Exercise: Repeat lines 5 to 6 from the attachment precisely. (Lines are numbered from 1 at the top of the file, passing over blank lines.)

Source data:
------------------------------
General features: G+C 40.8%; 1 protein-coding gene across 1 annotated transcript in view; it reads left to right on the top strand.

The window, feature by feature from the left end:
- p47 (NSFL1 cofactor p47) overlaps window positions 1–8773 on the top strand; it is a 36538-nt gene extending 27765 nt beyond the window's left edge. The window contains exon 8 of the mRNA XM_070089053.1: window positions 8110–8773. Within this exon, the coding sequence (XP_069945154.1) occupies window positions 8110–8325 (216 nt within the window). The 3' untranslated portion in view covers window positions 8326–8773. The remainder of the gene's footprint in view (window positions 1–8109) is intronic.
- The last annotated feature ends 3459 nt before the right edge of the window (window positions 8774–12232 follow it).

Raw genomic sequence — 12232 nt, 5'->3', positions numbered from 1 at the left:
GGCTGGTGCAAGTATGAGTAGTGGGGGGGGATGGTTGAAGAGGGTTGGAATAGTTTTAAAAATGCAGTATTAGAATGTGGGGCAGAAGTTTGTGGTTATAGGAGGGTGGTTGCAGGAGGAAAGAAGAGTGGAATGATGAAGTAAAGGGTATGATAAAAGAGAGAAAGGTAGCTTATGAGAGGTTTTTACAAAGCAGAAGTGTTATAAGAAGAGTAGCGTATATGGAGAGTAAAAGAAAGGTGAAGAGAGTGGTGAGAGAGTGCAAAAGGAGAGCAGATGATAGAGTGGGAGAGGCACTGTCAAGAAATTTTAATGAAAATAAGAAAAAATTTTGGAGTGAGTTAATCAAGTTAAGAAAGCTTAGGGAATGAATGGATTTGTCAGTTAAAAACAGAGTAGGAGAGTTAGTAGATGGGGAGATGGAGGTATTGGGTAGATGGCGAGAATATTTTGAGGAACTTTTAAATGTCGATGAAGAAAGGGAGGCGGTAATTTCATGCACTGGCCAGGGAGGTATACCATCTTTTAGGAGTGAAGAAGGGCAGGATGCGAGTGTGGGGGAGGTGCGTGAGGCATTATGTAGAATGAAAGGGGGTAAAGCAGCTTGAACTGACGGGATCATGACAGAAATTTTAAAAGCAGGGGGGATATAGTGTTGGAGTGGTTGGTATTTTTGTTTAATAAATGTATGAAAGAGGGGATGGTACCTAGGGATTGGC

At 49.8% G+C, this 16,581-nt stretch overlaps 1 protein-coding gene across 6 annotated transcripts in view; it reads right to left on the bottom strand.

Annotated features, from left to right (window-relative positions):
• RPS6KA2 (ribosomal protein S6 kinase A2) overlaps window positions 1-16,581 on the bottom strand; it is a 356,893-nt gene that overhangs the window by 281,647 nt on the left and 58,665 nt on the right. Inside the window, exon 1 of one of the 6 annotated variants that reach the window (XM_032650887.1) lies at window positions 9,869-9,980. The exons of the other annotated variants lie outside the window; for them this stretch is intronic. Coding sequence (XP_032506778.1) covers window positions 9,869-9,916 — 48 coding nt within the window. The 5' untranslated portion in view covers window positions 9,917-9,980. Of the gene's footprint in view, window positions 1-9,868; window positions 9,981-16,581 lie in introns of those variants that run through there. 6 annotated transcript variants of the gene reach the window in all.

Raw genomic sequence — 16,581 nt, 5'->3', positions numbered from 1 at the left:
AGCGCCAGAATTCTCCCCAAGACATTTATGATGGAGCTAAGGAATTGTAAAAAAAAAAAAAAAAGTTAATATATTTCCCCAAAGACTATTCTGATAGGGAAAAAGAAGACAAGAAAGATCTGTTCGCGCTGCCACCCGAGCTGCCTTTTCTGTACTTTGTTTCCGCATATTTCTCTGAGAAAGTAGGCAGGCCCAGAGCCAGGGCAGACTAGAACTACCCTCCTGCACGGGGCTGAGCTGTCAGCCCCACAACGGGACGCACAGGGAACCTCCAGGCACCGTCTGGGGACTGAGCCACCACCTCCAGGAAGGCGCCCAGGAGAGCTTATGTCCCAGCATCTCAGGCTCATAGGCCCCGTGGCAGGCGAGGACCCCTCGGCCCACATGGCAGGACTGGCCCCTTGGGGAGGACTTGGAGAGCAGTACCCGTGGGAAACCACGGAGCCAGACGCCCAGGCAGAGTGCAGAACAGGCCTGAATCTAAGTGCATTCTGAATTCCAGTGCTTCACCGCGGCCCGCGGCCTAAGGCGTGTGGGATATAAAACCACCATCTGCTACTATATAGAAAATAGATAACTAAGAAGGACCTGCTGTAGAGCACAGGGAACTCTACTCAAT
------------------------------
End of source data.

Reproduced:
Raw genomic sequence — 12232 nt, 5'->3', positions numbered from 1 at the left:
GGCTGGTGCAAGTATGAGTAGTGGGGGGGGATGGTTGAAGAGGGTTGGAATAGTTTTAAAAATGCAGTATTAGAATGTGGGGCAGAAGTTTGTGGTTATAGGAGGGTGGTTGCAGGAGGAAAGAAGAGTGGAATGATGAAGTAAAGGGTATGATAAAAGAGAGAAAGGTAGCTTATGAGAGGTTTTTACAAAGCAGAAGTGTTATAAGAAGAGTAGCGTATATGGAGAGTAAAAGAAAGGTGAAGAGAGTGGTGAGAGAGTGCAAAAGGAGAGCAGATGATAGAGTGGGAGAGGCACTGTCAAGAAATTTTAATGAAAATAAGAAAAAATTTTGGAGTGAGTTAATCAAGTTAAGAAAGCTTAGGGAATGAATGGATTTGTCAGTTAAAAACAGAGTAGGAGAGTTAGTAGATGGGGAGATGGAGGTATTGGGTAGATGGCGAGAATATTTTGAGGAACTTTTAAATGTCGATGAAGAAAGGGAGGCGGTAATTTCATGCACTGGCCAGGGAGGTATACCATCTTTTAGGAGTGAAGAAGGGCAGGATGCGAGTGTGGGGGAGGTGCGTGAGGCATTATGTAGAATGAAAGGGGGTAAAGCAGCTTGAACTGACGGGATCATGACAGAAATTTTAAAAGCAGGGGGGATATAGTGTTGGAGTGGTTGGTATTTTTGTTTAATAAATGTATGAAAGAGGGGATGGTACCTAGGGATTGGC